For many of us, our addiction is filled with thoughts and behaviors that cause harm to ourselves and those around us. Part of the difficulty we face getting sober is that often we beat ourselves up for our behavior, past and present. We are incredibly harsh on ourselves, sometimes treating ourselves worse than we would ever treat others. Although it is beneficial to push ourselves to grow, we must find a way to change our relationship to ourselves. Our habits of self-resentment and self-blame can cause quite a bit of suffering in our lives, and bringing forgiveness, compassion, and acceptance into our sober lives can help us recover.
The Blame Game
We often play the blame game in our using and early recovery. Unfortunately, the nature of addiction is that we often hurt those we care about, including ourselves. These realities can be hard to face when our minds clear and we don’t have drugs or alcohol to subdue the thinking mind. Whether we are recovering from an addiction, a mental disorder like depression, or a co-occurring disorder
Self-forgiveness is one of the first steps toward a healthy relationship with ourselves. Self-forgiveness is the ability to let go of resentment toward ourselves for something in the past. Perhaps Lily Tomlin said it best when she said, “Forgiveness means giving up all hope for a better past.” Forgiveness is allowing ourselves to move forward. The Vietnamese Buddhist monk and author Thich Nhat Hanh reminds his students the forgiveness requires us to forgive ourselves for not being perfect.
“Forgiveness means giving up all hope for a better past.”
It’s important to note that forgiveness is not an act of giving ourselves permission to behave poorly in the future. We can forgive ourselves for causing harm without endorsing the behavior or allowing it to happen again. When we work on forgiveness, it becomes a constant attitude, not just a one-time effort. Developing a working attitude of forgiveness can be greatly beneficial in our recovery. A 2005 study by Romero, et. al. investigated self-forgiveness in women with breast cancer and found that an attitude of forgiveness toward self was linked to less mood disturbances and better quality of life.
So how do we jump into a state of self-forgiveness? It takes time. We can’t suddenly change the way our minds work just by making a decision. However, we can start on the path of forgiveness right away. Try noticing how you’re talking to yourself during the day. What happens when you think of your past or when you make a mistake? You don’t need to push down any harsh thoughts. Instead, just notice them and try to bring a little bit of kindness to the thoughts. You don’t have to buy into each and every thought you have!
This is likewise a powerful way in which we can change our relationship with ourselves. Humans, especially those struggling with addiction, have a tendency to dislike unpleasant emotions and experiences. Rather than feeling what is present, we push the feeling down or take ourselves away from the situation. Of course, this can be beneficial if we are in serious danger. However, we often respond with aversion when we are actually rather safe.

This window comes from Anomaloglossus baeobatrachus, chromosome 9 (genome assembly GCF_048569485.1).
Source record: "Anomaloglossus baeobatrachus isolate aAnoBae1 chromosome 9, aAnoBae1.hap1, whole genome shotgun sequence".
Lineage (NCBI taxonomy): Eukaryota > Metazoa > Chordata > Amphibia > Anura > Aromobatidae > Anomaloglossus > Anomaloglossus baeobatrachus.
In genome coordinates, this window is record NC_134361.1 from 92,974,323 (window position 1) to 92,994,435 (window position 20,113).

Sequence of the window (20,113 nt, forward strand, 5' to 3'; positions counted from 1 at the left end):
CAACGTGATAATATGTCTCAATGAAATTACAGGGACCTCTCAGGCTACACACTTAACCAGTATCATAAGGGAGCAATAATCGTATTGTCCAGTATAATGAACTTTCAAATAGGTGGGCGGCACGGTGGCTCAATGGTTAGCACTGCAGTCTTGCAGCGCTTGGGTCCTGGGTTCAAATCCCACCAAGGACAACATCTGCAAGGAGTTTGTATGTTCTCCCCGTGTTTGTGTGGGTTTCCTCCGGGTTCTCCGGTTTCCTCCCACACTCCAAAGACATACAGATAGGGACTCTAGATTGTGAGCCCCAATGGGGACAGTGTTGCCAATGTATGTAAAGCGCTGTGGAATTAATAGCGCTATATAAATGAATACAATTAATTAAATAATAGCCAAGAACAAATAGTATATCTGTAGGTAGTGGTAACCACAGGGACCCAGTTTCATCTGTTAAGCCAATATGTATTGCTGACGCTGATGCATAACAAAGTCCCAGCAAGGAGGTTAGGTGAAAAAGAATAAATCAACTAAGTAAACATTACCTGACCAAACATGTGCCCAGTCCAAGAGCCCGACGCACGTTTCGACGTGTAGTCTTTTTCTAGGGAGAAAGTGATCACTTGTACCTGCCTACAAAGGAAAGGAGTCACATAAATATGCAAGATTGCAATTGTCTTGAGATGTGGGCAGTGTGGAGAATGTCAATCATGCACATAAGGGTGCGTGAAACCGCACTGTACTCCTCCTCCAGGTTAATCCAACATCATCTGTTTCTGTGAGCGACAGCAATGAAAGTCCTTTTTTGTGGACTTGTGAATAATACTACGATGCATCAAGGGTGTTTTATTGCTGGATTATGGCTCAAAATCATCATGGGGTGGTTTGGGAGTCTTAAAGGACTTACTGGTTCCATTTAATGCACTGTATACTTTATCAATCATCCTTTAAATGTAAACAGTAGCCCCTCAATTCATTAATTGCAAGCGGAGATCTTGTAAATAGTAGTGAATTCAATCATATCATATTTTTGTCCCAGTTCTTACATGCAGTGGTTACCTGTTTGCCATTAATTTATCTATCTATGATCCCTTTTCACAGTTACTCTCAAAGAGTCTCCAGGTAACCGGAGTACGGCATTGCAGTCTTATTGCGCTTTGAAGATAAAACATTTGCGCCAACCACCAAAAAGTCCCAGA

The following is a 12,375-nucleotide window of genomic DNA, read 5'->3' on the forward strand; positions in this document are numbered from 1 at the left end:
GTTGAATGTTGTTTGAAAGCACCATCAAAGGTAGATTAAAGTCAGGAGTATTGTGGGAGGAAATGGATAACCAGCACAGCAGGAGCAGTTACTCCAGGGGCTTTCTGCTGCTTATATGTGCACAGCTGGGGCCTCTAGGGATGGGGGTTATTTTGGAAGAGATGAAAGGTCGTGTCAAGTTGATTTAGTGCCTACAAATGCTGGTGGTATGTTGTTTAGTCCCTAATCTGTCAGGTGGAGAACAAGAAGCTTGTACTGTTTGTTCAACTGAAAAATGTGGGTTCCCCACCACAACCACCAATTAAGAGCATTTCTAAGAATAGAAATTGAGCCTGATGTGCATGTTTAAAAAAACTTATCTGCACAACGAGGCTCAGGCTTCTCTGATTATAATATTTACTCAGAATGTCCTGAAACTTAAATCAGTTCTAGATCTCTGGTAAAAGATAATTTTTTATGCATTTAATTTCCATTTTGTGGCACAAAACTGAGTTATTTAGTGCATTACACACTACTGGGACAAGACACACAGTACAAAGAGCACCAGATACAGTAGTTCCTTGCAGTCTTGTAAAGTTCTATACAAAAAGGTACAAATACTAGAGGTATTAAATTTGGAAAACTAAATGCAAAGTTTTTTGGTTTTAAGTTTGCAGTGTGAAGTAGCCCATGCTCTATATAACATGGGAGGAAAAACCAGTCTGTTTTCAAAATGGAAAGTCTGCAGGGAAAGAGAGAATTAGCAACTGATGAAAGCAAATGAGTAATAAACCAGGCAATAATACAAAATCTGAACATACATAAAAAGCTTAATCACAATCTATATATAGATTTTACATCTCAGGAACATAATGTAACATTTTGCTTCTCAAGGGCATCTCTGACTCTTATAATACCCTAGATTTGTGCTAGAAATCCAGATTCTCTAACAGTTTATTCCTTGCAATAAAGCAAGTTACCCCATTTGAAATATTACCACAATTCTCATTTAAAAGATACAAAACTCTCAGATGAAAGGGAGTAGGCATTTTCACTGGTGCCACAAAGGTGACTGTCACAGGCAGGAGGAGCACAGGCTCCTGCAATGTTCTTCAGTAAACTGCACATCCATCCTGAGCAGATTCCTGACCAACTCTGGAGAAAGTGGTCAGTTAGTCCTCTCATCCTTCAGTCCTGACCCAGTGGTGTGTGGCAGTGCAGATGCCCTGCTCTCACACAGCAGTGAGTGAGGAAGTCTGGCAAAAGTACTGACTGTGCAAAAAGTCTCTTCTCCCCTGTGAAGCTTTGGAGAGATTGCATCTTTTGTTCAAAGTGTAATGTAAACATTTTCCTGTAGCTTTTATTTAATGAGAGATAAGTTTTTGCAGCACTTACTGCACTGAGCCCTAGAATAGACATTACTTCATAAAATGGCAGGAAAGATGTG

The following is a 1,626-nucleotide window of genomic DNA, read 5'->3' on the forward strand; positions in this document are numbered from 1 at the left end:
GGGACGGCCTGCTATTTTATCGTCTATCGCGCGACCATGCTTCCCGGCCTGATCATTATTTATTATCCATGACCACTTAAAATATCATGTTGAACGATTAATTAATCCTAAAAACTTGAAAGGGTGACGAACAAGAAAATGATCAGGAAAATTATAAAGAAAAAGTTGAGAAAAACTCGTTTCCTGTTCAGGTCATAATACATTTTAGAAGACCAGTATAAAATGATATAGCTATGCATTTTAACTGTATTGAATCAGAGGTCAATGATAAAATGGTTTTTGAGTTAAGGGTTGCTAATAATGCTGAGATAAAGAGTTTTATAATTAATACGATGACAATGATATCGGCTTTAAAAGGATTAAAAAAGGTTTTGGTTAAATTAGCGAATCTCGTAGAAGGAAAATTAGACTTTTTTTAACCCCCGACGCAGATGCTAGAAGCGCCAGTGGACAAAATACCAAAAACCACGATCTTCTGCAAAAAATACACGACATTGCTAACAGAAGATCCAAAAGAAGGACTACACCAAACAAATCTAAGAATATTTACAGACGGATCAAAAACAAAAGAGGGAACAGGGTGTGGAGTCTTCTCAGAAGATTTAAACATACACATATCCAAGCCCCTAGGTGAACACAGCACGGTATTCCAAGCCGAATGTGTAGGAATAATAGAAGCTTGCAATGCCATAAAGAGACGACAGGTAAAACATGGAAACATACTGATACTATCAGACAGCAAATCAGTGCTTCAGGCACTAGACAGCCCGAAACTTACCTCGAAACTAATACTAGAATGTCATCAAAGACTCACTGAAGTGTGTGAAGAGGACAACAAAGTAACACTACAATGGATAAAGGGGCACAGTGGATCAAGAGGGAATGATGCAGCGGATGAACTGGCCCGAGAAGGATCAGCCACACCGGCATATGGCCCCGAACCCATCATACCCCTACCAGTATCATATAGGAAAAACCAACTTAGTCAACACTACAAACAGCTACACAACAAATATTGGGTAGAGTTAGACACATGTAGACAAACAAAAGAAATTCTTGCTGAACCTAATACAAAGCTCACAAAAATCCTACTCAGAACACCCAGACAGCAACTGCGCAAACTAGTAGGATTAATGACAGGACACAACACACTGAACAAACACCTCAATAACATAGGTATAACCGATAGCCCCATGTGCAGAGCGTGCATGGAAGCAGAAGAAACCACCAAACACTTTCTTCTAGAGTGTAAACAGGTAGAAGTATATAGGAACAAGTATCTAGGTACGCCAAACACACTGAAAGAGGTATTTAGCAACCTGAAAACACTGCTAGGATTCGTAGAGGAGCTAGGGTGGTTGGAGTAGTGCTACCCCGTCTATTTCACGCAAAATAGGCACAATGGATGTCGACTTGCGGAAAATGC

Maybe you have a painful thought about some harm you caused a loved one. In the past, you may have taken a drink or used drugs to keep this thought away. Without substances to push these thoughts down, we may turn to process addictions, sleeping, or any number of other behaviors. Instead of finding another way to not feel, we can try responding with some self-compassion. By caring about our pain, we can learn to be with our experience without needing to use drugs or other experiences to run away. A 2007 study by Neff, et. al. found that increased self-compassion led to increased psychological well-being, suggesting there is some truth the power of compassion.
Like we may do with self-forgiveness, self-compassion takes repeated effort. It is not our habit to respond to pain with care and attention, so we may benefit from letting go of expectations. We can forgive ourselves for not being perfectly compassionate! Here’s a practice to try: When you notice that you’re having an experience of pain, offer yourself a phrase of kindness such as “I love you” or “I care about you.” This simple act of trying to care about ourselves can really help retrain the mind to respond with care when we’re in pain.
It feels sometimes like we’re so often focusing on the difficult experiences when we get sober. We do an inventory in twelve-step programs, talk about difficulties in therapy, and have to deal with some wreckage of our past. These are all incredibly useful pieces of recovery, but we mustn’t forget to tune into the happy moments as well. When we experience joy in early recovery, we glaze right over it or feel unworthy. Dr. Mario Martinez has done research on this, finding that joy releases cortisol, the stress hormone, in the brain. If we feel unworthy of the joy, the body physically becomes stressed when happiness is present.
To grow happier, we have to learn to be with the moments of happiness and appreciate the joy we experience. In any given day we go through a number of emotions, pleasant and unpleasant. We unfortunately tend to focus on the unpleasant experiences, and they stick in our minds with more weight. Bestselling author Dr. Rick Hanson points out that we can help ourselves by pausing when joy is present and really taking it in. Whether you’re noticing a beautiful sunset, grateful to be sober, or proud of yourself for the work you’re doing, take a moment and really allow yourself to appreciate yourself and your joy!
The journey away from self-hatred and toward self-love isn’t easy. It takes time and persistence. We don’t just wake up one day with unconditional kindness toward ourselves. What we can do is hold the intention to respond with more forgiveness, compassion, and appreciation, and make an effort to take action to cultivate these new states of being.